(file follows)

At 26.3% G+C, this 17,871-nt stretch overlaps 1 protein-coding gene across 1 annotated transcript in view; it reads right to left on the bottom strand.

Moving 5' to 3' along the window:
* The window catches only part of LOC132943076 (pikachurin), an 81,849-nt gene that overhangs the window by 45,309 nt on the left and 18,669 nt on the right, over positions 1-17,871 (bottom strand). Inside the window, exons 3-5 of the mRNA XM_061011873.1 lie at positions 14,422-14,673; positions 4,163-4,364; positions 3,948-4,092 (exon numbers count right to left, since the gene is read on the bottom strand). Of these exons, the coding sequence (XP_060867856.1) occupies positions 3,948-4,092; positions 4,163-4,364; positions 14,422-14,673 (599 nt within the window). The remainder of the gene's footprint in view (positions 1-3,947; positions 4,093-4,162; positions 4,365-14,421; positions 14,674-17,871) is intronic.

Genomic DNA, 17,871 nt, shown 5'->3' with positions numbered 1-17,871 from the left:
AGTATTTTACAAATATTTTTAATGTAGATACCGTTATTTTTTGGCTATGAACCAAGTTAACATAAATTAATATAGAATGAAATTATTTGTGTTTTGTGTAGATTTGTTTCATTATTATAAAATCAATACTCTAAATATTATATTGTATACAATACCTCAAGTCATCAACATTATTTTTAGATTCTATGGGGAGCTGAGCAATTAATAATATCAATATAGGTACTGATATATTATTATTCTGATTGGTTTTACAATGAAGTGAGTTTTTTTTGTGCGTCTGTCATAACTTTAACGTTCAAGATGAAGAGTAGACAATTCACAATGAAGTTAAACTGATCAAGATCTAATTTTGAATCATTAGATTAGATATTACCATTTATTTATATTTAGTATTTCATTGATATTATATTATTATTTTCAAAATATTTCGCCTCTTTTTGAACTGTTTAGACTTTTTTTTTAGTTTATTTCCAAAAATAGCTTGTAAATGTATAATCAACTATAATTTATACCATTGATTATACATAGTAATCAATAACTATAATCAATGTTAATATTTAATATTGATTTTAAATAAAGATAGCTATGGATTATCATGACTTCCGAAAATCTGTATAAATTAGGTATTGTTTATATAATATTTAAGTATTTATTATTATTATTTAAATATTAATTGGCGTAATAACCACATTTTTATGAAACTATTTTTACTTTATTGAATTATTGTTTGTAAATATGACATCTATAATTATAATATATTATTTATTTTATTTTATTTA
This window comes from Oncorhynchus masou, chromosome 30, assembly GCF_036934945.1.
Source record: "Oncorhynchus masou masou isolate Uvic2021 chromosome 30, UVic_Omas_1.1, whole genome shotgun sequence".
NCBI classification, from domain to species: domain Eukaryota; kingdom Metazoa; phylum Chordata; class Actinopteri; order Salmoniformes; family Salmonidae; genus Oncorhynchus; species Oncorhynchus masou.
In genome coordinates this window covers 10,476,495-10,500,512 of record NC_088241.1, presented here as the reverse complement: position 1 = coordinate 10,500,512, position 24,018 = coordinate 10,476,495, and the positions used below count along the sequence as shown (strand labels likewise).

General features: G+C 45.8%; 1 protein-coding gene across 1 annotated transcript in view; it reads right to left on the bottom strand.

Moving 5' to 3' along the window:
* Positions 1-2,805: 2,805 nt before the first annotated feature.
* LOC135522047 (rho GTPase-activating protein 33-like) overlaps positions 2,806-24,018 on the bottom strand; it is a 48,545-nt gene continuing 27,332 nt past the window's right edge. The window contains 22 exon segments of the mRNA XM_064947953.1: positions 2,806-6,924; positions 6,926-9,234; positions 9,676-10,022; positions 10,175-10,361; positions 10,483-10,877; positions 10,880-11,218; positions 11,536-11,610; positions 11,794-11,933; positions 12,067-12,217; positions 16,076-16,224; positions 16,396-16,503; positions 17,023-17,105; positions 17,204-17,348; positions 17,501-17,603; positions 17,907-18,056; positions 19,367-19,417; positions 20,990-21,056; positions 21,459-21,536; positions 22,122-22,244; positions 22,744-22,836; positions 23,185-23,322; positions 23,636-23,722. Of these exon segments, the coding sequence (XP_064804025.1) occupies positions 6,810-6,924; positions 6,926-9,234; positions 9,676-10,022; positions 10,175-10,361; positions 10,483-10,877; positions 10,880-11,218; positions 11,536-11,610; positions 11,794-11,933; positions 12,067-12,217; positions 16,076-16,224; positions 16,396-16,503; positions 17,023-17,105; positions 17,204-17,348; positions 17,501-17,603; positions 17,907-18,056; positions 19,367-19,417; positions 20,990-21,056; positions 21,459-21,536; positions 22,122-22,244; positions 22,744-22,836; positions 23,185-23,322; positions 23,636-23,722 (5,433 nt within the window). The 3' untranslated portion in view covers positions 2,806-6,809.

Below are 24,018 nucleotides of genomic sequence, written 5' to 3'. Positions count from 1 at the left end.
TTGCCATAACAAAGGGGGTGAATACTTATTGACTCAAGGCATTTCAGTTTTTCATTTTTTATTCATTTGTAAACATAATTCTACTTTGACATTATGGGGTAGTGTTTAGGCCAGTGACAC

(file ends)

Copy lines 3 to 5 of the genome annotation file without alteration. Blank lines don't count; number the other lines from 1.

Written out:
* The window catches only part of LOC132943076 (pikachurin), an 81,849-nt gene that overhangs the window by 45,309 nt on the left and 18,669 nt on the right, over positions 1-17,871 (bottom strand). Inside the window, exons 3-5 of the mRNA XM_061011873.1 lie at positions 14,422-14,673; positions 4,163-4,364; positions 3,948-4,092 (exon numbers count right to left, since the gene is read on the bottom strand). Of these exons, the coding sequence (XP_060867856.1) occupies positions 3,948-4,092; positions 4,163-4,364; positions 14,422-14,673 (599 nt within the window). The remainder of the gene's footprint in view (positions 1-3,947; positions 4,093-4,162; positions 4,365-14,421; positions 14,674-17,871) is intronic.

Genomic DNA, 17,871 nt, shown 5'->3' with positions numbered 1-17,871 from the left:
AGTATTTTACAAATATTTTTAATGTAGATACCGTTATTTTTTGGCTATGAACCAAGTTAACATAAATTAATATAGAATGAAATTATTTGTGTTTTGTGTAGATTTGTTTCATTATTATAAAATCAATACTCTAAATATTATATTGTATACAATACCTCAAGTCATCAACATTATTTTTAGATTCTATGGGGAGCTGAGCAATTAATAATATCAATATAGGTACTGATATATTATTATTCTGATTGGTTTTACAATGAAGTGAGTTTTTTTTGTGCGTCTGTCATAACTTTAACGTTCAAGATGAAGAGTAGACAATTCACAATGAAGTTAAACTGATCAAGATCTAATTTTGAATCATTAGATTAGATATTACCATTTATTTATATTTAGTATTTCATTGATATTATATTATTATTTTCAAAATATTTCGCCTCTTTTTGAACTGTTTAGACTTTTTTTTTAGTTTATTTCCAAAAATAGCTTGTAAATGTATAATCAACTATAATTTATACCATTGATTATACATAGTAATCAATAACTATAATCAATGTTAATATTTAATATTGATTTTAAATAAAGATAGCTATGGATTATCATGACTTCCGAAAATCTGTATAAATTAGGTATTGTTTATATAATATTTAAGTATTTATTATTATTATTTAAATATTAATTGGCGTAATAACCACATTTTTATGAAACTATTTTTACTTTATTGAATTATTGTTTGTAAATATGACATCTATAATTATAATATATTATTTATTTTATTTTATTTA